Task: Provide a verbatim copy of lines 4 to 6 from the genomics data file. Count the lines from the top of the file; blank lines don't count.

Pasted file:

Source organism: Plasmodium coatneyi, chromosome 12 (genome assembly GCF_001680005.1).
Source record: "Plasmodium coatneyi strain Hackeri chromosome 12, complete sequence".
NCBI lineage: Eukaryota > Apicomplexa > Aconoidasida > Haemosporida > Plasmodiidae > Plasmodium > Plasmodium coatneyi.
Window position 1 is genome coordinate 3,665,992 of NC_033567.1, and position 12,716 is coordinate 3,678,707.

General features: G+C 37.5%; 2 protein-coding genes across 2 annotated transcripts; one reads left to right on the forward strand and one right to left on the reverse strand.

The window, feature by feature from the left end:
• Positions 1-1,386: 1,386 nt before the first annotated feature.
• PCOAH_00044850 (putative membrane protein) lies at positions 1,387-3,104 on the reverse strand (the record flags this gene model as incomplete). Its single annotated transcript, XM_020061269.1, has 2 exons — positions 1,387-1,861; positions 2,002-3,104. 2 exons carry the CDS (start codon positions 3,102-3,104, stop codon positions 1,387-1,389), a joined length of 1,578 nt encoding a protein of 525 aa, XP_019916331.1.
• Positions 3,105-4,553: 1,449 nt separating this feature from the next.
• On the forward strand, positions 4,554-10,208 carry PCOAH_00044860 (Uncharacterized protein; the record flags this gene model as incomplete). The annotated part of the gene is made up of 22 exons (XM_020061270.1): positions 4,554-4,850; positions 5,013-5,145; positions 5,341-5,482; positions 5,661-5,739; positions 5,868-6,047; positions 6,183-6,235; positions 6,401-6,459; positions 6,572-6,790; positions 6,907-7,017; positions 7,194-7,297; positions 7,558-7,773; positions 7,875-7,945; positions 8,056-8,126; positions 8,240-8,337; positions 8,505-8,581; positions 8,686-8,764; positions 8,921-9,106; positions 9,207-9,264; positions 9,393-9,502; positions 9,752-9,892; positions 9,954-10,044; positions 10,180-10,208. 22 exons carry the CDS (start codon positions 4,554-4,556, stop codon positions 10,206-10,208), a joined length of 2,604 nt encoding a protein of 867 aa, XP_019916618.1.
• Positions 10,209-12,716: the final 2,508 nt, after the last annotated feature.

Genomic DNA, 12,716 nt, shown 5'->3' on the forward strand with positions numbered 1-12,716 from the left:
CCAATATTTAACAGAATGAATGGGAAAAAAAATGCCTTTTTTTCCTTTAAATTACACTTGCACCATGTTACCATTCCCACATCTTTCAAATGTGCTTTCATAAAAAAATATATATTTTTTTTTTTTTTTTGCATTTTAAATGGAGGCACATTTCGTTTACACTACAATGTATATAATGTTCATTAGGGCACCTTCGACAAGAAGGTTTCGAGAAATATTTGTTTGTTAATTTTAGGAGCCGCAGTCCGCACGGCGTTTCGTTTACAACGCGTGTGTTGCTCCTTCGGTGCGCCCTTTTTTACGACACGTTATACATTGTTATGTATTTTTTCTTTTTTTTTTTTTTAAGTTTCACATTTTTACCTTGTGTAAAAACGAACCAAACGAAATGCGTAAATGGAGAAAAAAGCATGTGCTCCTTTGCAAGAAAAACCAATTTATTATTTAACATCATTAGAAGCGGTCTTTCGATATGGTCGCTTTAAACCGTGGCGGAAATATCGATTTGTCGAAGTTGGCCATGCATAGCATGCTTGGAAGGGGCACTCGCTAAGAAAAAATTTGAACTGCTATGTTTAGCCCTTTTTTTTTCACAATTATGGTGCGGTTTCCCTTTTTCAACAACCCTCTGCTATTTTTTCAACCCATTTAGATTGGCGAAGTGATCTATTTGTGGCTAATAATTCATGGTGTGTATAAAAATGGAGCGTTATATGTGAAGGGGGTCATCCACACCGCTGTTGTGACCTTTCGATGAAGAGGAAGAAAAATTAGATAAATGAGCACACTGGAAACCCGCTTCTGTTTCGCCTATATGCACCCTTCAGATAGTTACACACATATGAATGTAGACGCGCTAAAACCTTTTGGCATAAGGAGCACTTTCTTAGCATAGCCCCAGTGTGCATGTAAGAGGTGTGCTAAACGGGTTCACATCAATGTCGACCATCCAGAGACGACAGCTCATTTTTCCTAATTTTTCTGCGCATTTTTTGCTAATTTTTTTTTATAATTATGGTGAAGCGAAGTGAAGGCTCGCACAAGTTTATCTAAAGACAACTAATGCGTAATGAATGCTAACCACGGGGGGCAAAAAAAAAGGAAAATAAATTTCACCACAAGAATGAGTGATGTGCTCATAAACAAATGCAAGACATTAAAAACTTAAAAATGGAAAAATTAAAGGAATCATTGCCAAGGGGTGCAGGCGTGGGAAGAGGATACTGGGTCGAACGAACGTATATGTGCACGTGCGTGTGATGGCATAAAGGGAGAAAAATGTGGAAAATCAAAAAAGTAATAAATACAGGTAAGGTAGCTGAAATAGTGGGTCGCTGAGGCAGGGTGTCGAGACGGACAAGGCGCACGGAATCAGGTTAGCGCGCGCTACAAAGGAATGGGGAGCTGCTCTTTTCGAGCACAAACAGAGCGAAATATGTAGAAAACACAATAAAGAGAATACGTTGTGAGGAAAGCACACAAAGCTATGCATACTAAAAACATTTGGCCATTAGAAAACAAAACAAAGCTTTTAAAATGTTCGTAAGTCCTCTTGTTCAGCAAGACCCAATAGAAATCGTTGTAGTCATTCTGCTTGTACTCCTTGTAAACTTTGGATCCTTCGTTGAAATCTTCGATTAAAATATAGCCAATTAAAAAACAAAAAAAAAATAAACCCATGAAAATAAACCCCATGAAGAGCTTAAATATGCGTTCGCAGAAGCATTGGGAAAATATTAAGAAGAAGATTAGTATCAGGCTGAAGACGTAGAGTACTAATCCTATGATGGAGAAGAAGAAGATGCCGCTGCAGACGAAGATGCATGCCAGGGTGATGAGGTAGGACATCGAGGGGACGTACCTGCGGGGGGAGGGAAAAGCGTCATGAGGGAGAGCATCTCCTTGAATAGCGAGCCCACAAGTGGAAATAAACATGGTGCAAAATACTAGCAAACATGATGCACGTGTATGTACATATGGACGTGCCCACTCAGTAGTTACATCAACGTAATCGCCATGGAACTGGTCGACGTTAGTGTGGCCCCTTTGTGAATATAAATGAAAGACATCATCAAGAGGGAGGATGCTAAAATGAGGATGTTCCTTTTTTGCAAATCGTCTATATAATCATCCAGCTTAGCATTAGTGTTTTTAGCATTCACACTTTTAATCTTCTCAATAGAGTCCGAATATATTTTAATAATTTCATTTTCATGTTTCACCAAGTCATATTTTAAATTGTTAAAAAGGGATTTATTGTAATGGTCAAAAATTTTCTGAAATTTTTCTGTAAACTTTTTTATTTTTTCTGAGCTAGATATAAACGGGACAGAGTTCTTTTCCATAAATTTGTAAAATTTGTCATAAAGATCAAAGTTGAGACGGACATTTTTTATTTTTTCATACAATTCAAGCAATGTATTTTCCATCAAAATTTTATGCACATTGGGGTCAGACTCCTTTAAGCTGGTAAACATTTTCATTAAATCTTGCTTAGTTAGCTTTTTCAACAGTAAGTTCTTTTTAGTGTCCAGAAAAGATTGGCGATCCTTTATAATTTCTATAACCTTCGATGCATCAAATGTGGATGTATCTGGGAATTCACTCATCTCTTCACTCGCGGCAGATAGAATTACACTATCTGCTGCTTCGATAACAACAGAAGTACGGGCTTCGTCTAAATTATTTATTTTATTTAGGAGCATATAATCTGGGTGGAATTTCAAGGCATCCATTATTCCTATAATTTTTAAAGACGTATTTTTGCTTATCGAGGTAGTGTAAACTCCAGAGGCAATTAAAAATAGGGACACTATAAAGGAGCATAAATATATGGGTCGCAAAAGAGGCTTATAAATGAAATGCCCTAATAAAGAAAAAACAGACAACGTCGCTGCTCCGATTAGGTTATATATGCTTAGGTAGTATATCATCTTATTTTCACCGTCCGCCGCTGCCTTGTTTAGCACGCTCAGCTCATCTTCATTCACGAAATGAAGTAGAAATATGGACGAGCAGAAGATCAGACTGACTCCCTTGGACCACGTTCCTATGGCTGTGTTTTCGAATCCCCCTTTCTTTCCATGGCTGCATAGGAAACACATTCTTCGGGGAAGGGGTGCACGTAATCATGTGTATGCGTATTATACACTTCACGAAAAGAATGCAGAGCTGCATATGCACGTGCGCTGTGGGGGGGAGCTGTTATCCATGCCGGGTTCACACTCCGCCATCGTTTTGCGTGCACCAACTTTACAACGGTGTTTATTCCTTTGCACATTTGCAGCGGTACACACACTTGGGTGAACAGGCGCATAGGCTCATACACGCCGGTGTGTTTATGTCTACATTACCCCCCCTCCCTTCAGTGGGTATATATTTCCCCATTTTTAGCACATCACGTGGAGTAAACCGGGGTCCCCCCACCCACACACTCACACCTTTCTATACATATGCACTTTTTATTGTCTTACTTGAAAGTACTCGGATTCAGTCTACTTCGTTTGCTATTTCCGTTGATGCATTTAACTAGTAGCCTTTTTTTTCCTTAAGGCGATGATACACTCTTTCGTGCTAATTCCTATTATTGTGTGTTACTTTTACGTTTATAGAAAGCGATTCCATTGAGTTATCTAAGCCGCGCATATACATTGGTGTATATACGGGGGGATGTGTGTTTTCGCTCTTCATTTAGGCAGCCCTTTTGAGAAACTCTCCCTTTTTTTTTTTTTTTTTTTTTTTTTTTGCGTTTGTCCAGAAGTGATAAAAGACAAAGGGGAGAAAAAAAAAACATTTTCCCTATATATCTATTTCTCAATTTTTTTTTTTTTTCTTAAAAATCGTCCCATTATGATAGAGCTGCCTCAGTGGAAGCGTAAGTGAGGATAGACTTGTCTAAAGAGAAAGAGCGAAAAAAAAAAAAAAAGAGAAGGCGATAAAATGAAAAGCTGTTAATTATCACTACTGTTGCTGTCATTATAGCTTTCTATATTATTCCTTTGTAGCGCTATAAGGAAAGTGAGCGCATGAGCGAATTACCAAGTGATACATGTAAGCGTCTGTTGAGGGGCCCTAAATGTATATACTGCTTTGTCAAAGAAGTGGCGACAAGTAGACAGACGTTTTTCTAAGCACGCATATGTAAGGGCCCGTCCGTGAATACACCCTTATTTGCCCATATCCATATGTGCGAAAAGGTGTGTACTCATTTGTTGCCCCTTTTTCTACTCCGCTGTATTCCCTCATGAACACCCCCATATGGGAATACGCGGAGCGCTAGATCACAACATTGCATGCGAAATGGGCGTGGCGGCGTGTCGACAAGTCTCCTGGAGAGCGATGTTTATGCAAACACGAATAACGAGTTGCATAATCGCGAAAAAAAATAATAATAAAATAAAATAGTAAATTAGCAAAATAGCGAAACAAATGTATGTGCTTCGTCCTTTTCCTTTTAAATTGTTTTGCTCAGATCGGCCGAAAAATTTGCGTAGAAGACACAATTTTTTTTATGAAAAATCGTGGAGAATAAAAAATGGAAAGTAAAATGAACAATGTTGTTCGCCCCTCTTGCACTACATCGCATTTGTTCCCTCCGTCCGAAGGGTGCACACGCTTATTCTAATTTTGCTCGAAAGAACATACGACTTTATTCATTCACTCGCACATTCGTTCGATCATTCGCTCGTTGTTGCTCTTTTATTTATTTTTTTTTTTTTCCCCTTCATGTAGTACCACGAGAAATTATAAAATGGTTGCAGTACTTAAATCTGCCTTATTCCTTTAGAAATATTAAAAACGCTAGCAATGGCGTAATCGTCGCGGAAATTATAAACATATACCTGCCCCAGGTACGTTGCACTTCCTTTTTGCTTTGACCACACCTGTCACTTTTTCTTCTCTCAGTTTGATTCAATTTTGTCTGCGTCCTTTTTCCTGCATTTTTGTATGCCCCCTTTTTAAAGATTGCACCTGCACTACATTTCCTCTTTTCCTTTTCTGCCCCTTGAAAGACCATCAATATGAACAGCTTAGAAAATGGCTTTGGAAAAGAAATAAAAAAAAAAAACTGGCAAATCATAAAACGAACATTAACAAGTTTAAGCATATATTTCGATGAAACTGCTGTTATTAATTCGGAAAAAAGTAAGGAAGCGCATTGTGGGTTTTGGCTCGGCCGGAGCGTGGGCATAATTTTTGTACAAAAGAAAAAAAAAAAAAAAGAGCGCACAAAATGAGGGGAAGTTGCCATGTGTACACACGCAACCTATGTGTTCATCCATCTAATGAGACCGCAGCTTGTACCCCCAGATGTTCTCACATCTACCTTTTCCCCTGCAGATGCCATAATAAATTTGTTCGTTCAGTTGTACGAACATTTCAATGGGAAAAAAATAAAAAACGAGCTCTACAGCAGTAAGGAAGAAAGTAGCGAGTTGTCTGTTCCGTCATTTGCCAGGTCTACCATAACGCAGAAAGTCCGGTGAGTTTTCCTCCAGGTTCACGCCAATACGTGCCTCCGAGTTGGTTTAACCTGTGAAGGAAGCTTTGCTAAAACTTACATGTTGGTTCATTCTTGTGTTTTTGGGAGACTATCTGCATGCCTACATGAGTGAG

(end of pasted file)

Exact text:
Window position 1 is genome coordinate 3,665,992 of NC_033567.1, and position 12,716 is coordinate 3,678,707.

General features: G+C 37.5%; 2 protein-coding genes across 2 annotated transcripts; one reads left to right on the forward strand and one right to left on the reverse strand.

The window, feature by feature from the left end: